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In the Linux kernel, there is a setting "FireWire SBP-2 fabric module". I do not understand the documentation:

Say Y or M here to enable SCSI target functionality over FireWire. This enables you to expose SCSI devices to other nodes on the FireWire bus, for example hard disks.

What is the use of this feature? That is, what is it for? Why would someone need to enable this driver?

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Downvoting this because a simple Google search for 'linux scsi over firewire' yields pages like this one [1] where it's all explained. [1] linux-iscsi.org/wiki/Target – schaiba Sep 20 '13 at 16:31
@schaiba If you're not familiar with enterprise storage terminology, that page is pretty opaque. This isn't Serverfault, everyone isn't assumed to be a professional sysadmin. – derobert Sep 20 '13 at 16:33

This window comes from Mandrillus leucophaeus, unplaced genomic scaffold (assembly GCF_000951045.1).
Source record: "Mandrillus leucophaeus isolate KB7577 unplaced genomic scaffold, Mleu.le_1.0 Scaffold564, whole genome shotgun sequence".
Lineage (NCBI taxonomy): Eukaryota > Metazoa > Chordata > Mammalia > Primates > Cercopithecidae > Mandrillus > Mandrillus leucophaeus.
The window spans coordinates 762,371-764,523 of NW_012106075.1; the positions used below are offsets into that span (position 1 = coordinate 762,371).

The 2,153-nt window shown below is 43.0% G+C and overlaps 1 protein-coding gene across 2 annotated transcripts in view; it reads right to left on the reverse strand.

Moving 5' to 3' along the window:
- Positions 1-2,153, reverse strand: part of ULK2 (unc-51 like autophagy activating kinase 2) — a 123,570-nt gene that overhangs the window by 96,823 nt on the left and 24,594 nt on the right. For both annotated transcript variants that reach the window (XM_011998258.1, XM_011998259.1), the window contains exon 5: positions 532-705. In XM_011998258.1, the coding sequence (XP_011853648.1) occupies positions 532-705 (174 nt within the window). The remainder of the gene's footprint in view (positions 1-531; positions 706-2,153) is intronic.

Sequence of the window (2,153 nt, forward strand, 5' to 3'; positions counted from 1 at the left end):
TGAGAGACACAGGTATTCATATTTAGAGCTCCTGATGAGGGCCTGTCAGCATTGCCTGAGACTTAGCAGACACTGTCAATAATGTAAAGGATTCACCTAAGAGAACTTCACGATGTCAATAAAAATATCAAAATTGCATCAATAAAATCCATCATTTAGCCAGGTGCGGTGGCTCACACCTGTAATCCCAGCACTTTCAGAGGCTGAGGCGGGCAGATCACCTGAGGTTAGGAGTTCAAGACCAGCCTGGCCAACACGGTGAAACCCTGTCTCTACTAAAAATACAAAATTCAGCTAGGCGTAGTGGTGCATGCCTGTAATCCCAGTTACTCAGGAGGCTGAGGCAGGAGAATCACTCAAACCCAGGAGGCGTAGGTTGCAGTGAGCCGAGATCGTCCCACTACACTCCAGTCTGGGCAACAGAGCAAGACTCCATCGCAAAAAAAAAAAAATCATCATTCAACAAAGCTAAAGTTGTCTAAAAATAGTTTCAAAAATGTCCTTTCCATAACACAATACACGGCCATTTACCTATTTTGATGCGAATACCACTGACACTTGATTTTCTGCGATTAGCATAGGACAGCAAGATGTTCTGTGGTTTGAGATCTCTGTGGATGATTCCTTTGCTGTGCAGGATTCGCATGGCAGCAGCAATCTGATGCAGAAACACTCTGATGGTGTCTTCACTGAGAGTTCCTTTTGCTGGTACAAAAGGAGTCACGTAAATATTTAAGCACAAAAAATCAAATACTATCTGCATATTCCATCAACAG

True, and I don't want to be an a**. But some basic research is expected, in my opinion. That page was given as an example. – schaiba Sep 20 '13 at 16:36
@schaiba I did a quick search, and most of them seem to be full of storage jargon. E.g., lwn.net/Articles/491633 is too. – derobert Sep 20 '13 at 16:40
@derobert, thanks for your comments. For it to be so "simple", I find it odd that schaiba never answered the question. – Devyn Collier Johnson Sep 20 '13 at 17:58
up vote 2 down vote accepted

Simply put: it lets the computer pretend to be a disk drive as far as the computer on the other end of the cable is concerned.

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Thanks! That is understandable now. – Devyn Collier Johnson Sep 20 '13 at 17:59

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